Living in an Undefined Space

So. I have Stage IV breast cancer. I am not going to get better. I am already experiencing pain and fatigue. Barring an act of God, I will most likely die within the next few years.

At the same time, I can still take care of myself. I cook (a bit), clean (a little), work (some). So far, I can manage most of my pain with prescription drugs that are non-narcotic. I can still ride my exercise bike, just not as much as I’d like. I can still laugh and I can still love.

It feels selfish when I want to talk to close friends about what are usually called “end-of-life issues”. It feels like self-indulgent drama-queenery to talk about my feelings about the cancer and about dying. I feel like a jerk when I have to cancel arrangements or can’t talk on the phone because I am not well enough. I feel like a selfish, entitled idiot when I find myself crying for no apparent reason. So many people are suffering more than you, I tell myself. Lose the drama. You don’t have it bad in the least!

I don’t pray for healing any more. I pray for God’s will to be done and for the grace to accept everything with peace and joy. It wasn’t a decision to start praying like that; it just happened. I haven’t stopped making plans, but the scale of my plans has contracted a little. The God I believe in does miracles, but by their very nature miracles are unusual. I’m not counting on one.

It’s an undefined space that I occupy now. It’s uncharted territory for me, and I don’t know how to conduct myself. I worry a lot about the people who love me. I pray for them all the time because I know that my dying and my death will be painful for them. I thank God that I am blessed with people who love me – so many people are deprived of that.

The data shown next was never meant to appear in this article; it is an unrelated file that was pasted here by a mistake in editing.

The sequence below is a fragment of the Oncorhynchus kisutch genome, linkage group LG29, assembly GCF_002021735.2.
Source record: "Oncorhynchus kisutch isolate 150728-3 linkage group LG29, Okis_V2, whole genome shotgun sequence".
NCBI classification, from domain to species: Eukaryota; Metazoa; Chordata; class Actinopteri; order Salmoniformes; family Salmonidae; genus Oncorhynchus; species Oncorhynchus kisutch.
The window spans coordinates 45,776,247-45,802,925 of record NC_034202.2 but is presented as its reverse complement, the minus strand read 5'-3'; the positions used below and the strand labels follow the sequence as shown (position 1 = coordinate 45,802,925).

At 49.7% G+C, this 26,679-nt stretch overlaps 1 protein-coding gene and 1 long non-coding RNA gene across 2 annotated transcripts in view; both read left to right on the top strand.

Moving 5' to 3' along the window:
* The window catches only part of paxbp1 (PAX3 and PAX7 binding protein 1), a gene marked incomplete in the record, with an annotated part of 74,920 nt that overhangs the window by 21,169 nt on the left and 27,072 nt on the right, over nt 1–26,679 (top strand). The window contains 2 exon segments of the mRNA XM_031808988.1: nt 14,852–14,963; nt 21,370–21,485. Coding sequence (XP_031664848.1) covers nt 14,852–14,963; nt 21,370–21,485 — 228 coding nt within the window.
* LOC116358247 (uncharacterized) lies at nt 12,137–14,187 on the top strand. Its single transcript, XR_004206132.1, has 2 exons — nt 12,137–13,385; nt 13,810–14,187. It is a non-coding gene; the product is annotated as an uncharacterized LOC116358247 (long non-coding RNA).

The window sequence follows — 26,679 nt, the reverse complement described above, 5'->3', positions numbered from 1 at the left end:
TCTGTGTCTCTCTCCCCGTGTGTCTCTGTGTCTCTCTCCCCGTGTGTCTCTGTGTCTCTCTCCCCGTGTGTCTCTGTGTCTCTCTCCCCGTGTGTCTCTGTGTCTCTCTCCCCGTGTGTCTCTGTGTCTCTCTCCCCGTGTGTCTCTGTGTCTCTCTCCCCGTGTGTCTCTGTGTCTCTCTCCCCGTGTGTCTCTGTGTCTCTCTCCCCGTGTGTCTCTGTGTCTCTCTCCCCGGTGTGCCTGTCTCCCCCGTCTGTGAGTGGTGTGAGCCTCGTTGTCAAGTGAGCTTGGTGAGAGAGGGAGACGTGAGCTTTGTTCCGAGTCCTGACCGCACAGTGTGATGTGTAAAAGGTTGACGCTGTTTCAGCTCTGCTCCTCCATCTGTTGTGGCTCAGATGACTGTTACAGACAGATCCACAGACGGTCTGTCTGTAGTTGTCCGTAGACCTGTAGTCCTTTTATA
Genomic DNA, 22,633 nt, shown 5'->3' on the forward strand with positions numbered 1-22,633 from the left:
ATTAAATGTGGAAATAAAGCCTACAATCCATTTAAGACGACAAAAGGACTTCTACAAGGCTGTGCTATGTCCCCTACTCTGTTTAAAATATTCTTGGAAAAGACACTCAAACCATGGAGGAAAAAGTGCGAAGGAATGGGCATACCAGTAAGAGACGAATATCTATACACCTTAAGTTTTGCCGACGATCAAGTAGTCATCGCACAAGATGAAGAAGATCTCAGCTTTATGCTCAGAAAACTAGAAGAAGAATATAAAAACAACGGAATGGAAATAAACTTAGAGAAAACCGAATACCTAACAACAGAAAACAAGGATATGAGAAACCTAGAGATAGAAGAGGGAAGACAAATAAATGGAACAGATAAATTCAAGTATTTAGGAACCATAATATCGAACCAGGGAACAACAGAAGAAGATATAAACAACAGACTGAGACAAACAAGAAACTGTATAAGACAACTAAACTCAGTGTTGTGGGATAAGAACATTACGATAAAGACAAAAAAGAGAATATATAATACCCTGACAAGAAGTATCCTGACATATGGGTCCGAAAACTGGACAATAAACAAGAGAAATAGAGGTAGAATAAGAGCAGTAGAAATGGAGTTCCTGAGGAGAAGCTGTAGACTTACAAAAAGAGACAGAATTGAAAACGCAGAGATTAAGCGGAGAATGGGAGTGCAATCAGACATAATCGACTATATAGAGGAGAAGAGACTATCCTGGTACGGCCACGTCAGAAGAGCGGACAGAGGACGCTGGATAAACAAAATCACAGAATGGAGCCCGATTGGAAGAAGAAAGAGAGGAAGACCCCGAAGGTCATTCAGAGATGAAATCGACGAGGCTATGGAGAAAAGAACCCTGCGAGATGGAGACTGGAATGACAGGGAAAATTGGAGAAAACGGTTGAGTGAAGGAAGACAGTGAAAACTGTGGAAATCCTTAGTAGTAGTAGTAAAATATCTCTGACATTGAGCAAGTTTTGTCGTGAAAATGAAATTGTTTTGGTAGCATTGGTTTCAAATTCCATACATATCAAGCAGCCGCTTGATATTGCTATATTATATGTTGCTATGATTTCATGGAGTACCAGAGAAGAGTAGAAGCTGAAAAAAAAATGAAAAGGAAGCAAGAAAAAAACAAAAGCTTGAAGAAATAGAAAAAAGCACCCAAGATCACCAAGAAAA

. . . . .

On a more practical note – tomorrow (yes, Sunday is a working day here) I go back to the neurologist to see about those holes in my skull (the venous lakes) and my more frequent and intense migraines. It’s a nice change to go to the doctor for something that can be treated.

You may also like...

18 Responses

  1. You are NOT a self-indulgent drama queen. Your thoughts and tears make perfect sense to me. You describe so eloquently the limbo land that is stage IV. It is an undefined and lonely place. I keep hearing this over and over. I can’t change much of that, but I can say I’m out here listening. I will not leave my stage IV friends in the shadows. Your voices will be heard if I have anything to say about it. And yes, it’s wonderful you have so many in your life who love you. Good luck tomorrow and keep writing.

  2. I am not in your same situation, but having been through cancer I found myself often saying I shouldn’t feel sorry for myself and that people are experiencing much worse. But, you DO have the right to say, “hey this just freaking sucks” and feel sad, angry, etc. about it. For you to be so positive in what must be a very trying and lonely situation is amazing. And you’re right, you can still laugh and still love, among other things. I agree wholeheartedly with Nancy – if nothing else, know that others are listening and not leaving you behind. Big hugs and peace to you.